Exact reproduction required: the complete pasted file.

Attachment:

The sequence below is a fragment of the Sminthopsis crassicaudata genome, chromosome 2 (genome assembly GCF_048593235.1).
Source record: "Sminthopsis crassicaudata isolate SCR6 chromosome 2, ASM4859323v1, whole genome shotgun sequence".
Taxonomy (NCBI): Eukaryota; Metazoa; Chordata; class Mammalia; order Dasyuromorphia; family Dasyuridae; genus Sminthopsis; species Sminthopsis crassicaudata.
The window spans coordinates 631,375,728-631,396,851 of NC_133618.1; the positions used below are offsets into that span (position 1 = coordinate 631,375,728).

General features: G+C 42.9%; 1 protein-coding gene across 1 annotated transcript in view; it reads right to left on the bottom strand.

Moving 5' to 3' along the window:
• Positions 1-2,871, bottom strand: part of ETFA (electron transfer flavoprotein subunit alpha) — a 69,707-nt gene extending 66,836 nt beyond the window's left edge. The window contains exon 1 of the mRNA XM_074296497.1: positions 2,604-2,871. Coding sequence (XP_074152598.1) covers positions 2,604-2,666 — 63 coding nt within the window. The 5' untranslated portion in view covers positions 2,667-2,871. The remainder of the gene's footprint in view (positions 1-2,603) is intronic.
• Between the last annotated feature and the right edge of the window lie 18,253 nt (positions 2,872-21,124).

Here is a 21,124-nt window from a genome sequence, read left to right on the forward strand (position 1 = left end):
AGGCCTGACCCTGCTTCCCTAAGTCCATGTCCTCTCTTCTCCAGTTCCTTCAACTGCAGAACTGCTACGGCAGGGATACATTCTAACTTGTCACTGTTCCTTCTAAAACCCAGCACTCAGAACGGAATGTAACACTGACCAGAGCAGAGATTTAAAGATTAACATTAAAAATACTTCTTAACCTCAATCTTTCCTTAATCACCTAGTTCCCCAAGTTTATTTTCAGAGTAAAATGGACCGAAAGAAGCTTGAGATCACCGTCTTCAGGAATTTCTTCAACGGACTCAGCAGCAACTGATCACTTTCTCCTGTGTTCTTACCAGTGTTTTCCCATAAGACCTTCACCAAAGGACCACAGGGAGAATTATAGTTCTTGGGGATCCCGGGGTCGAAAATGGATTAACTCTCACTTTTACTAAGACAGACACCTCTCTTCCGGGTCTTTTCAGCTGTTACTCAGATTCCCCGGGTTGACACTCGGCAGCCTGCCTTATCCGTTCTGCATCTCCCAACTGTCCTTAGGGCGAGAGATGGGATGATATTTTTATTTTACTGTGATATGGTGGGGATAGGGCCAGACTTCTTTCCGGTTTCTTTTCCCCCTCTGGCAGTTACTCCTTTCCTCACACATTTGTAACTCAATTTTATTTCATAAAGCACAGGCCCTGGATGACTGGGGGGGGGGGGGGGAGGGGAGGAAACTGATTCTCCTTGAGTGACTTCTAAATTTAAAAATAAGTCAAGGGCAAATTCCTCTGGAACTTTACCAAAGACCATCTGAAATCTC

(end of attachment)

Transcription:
The sequence below is a fragment of the Sminthopsis crassicaudata genome, chromosome 2 (genome assembly GCF_048593235.1).
Source record: "Sminthopsis crassicaudata isolate SCR6 chromosome 2, ASM4859323v1, whole genome shotgun sequence".
Taxonomy (NCBI): Eukaryota; Metazoa; Chordata; class Mammalia; order Dasyuromorphia; family Dasyuridae; genus Sminthopsis; species Sminthopsis crassicaudata.
The window spans coordinates 631,375,728-631,396,851 of NC_133618.1; the positions used below are offsets into that span (position 1 = coordinate 631,375,728).

General features: G+C 42.9%; 1 protein-coding gene across 1 annotated transcript in view; it reads right to left on the bottom strand.

Moving 5' to 3' along the window:
• Positions 1-2,871, bottom strand: part of ETFA (electron transfer flavoprotein subunit alpha) — a 69,707-nt gene extending 66,836 nt beyond the window's left edge. The window contains exon 1 of the mRNA XM_074296497.1: positions 2,604-2,871. Coding sequence (XP_074152598.1) covers positions 2,604-2,666 — 63 coding nt within the window. The 5' untranslated portion in view covers positions 2,667-2,871. The remainder of the gene's footprint in view (positions 1-2,603) is intronic.
• Between the last annotated feature and the right edge of the window lie 18,253 nt (positions 2,872-21,124).

Here is a 21,124-nt window from a genome sequence, read left to right on the forward strand (position 1 = left end):
AGGCCTGACCCTGCTTCCCTAAGTCCATGTCCTCTCTTCTCCAGTTCCTTCAACTGCAGAACTGCTACGGCAGGGATACATTCTAACTTGTCACTGTTCCTTCTAAAACCCAGCACTCAGAACGGAATGTAACACTGACCAGAGCAGAGATTTAAAGATTAACATTAAAAATACTTCTTAACCTCAATCTTTCCTTAATCACCTAGTTCCCCAAGTTTATTTTCAGAGTAAAATGGACCGAAAGAAGCTTGAGATCACCGTCTTCAGGAATTTCTTCAACGGACTCAGCAGCAACTGATCACTTTCTCCTGTGTTCTTACCAGTGTTTTCCCATAAGACCTTCACCAAAGGACCACAGGGAGAATTATAGTTCTTGGGGATCCCGGGGTCGAAAATGGATTAACTCTCACTTTTACTAAGACAGACACCTCTCTTCCGGGTCTTTTCAGCTGTTACTCAGATTCCCCGGGTTGACACTCGGCAGCCTGCCTTATCCGTTCTGCATCTCCCAACTGTCCTTAGGGCGAGAGATGGGATGATATTTTTATTTTACTGTGATATGGTGGGGATAGGGCCAGACTTCTTTCCGGTTTCTTTTCCCCCTCTGGCAGTTACTCCTTTCCTCACACATTTGTAACTCAATTTTATTTCATAAAGCACAGGCCCTGGATGACTGGGGGGGGGGGGGGGAGGGGAGGAAACTGATTCTCCTTGAGTGACTTCTAAATTTAAAAATAAGTCAAGGGCAAATTCCTCTGGAACTTTACCAAAGACCATCTGAAATCTC